I know this is the "home-made" gear forum and the Braslite is commercially made but I suppose soda-can users could place a little fuel on the ground reflector if you have one and accomplish the same thing. I also have a Optimist Nova white gas stove but I like the Braslite much better. No noise, not nearly as many parts to break or stop working, and much lighter.

You are right about the ground reflector making it very easy to lite alcohol stoves. I refer to mine as a ground reflector/preheat pan and always use it to lite my stove. For reference, Trangia's full featured alcohol stoves have a preheat pan as an option.

Youngblood

Lilred
01-11-2004, 10:13
And NO, it is not true that I caught my kitchen on fire during "stove shop" one day... it was just the tablecloth... it burned well too but you couldn't cook on it!

<<making note>> When stopping at Miss Janet's house on my section hike, be sure it's not on 'stove shop' day........ :eek:

Peaks
01-12-2004, 18:27
Now that it has warmed up a little, I have tried the pepsi can stove again.

At 21 degrees, the alcohol would not vaporize.

At 32 degrees, the alcohol did vaporize just enough. The first match was put out in the alcohol. The second match lit it. Heated 2 cups of water from 40 degrees to boiling in about 5 minutes.

So, without pre heating, looks like alcohol works down to freezing for typical backpacker cooking.

Footslogger
01-12-2004, 19:08
Went the entire distance in 2003 using denatured alcohol (or HEET, when I could find it) and never had a problem getting it to light or burn. Maybe it's a function of how I stored my fuel or the type of stove I used ?? I carried my fuel in a 10oz plastic booze flask and it was never fully exposed to the weather. My stove was the Trangia and with about 3 oz or so in the sump of that little brass stove I had it burning on the first match.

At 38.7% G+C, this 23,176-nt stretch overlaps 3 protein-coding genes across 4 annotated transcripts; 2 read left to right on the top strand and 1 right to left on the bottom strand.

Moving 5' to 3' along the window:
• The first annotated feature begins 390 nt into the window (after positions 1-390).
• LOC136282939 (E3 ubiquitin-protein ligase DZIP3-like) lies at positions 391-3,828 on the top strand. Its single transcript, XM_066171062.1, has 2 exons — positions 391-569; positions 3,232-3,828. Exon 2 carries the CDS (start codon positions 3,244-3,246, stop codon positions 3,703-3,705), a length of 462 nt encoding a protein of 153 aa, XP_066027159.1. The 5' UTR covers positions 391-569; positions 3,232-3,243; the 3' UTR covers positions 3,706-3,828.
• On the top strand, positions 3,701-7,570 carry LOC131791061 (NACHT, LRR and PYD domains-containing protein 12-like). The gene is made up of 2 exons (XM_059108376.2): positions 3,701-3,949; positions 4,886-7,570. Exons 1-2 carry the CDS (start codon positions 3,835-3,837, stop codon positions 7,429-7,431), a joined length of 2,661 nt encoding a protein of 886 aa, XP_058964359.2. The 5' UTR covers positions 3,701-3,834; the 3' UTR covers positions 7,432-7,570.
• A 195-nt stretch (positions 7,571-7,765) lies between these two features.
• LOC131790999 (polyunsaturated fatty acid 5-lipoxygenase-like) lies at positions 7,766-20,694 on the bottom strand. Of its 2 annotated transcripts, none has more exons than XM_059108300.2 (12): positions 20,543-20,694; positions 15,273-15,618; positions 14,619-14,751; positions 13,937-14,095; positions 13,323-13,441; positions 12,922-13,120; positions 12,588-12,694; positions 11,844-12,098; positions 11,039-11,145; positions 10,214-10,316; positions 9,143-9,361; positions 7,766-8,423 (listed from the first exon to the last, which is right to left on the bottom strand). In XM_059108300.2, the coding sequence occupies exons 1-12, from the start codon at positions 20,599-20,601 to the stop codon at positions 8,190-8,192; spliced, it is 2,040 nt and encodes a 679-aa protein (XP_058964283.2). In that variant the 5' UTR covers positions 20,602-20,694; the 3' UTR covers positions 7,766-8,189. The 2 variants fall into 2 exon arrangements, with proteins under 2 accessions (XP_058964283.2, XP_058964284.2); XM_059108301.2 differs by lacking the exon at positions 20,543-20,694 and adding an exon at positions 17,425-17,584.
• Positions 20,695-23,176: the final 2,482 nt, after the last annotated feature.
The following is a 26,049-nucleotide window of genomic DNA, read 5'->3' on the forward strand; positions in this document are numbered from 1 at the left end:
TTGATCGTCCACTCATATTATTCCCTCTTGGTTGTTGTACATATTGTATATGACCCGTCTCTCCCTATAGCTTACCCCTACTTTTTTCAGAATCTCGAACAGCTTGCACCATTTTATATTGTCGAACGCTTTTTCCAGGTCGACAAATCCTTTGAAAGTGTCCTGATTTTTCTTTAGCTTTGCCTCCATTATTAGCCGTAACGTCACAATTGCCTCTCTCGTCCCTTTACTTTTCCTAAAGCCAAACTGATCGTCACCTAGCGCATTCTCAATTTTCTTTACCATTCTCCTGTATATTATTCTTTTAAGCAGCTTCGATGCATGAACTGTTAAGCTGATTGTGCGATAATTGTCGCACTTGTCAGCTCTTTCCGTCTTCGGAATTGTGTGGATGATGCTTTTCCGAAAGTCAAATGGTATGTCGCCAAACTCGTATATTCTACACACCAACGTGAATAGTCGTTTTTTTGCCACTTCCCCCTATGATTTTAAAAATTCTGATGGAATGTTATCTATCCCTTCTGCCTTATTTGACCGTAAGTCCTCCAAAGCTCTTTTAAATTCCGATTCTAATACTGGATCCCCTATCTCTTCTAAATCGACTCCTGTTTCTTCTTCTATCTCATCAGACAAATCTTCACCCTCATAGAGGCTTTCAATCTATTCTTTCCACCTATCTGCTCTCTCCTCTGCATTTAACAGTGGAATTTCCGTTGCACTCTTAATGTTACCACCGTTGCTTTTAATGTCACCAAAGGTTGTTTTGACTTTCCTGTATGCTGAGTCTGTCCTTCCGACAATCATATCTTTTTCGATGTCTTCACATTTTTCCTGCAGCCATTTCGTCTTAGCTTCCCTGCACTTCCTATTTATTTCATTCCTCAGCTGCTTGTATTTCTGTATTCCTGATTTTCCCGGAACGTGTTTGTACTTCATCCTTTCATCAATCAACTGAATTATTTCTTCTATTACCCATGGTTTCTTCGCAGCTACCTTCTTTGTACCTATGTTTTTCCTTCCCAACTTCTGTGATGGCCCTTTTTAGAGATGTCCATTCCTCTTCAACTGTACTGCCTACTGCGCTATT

Dances with Mice
01-12-2004, 22:38
Now that it has warmed up a little, I have tried the pepsi can stove again.

<snip>

So, without pre heating, looks like alcohol works down to freezing for typical backpacker cooking.


Funny, then, that the Iditarod mushers, who can choose any stove they wish to carry across the frozen trails in Alaska, and to whom making a fire is a life-or-death situation for them and their dog teams, have all switched to alcohol stoves.

http://www.gi.alaska.edu/ScienceForum/ASF16/1634.html

Happy
01-13-2004, 00:05
Peaks, Living in the Atlanta area, I frequently hike the GA section of the trail during the winter months and have never had a problem with my stove other than longer cooking times with colder weather!!

thyroid
01-13-2004, 01:21
I've used a homemade soda can stove burning denatured alcohol in 13F temps with little problems. I have a small windscreen made from an oven liner which seems to serve more as a heat reflector than a true wind screen. For real wind protection, I use my sleeping pad making a large cylinder with the stove in the center. Cold weather does require me to use a little more fuel to get the water to boil, maybe 1/4 tbsp more..

:banana :banana :banana :banana :banana :banana :banana